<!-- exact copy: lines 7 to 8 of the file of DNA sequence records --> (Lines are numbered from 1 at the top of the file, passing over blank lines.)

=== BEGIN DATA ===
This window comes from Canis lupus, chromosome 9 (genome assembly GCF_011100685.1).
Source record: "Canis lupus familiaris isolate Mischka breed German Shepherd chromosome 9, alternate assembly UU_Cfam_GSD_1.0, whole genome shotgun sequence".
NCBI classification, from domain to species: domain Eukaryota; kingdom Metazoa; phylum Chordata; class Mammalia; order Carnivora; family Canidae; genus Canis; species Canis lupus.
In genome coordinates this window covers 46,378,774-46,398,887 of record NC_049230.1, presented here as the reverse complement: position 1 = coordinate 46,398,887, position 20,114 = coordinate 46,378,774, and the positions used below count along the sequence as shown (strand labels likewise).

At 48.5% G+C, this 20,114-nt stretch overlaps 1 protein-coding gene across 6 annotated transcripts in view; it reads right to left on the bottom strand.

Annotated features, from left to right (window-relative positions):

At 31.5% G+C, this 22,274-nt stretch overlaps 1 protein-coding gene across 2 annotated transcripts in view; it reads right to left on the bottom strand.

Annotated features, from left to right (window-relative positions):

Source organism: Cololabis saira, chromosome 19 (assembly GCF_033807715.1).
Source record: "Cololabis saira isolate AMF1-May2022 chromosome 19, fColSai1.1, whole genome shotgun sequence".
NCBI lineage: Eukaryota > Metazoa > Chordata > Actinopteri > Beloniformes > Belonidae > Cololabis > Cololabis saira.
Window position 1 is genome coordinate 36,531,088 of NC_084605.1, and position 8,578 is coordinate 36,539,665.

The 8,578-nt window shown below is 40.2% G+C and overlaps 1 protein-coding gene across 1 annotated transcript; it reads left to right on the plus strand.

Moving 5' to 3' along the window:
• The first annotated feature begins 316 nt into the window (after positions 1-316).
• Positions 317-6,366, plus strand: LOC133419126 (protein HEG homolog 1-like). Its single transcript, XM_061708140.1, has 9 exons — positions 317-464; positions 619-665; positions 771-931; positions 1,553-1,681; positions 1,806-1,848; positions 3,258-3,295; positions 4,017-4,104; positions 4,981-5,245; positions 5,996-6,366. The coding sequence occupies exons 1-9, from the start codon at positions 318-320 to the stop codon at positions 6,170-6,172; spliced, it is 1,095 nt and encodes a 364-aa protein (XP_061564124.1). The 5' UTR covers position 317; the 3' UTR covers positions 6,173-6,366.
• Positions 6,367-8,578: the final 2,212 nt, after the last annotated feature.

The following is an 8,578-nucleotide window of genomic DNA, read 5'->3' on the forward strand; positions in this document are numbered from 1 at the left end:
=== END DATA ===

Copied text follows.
At 31.5% G+C, this 22,274-nt stretch overlaps 1 protein-coding gene across 2 annotated transcripts in view; it reads right to left on the bottom strand.

Annotated features, from left to right (window-relative positions):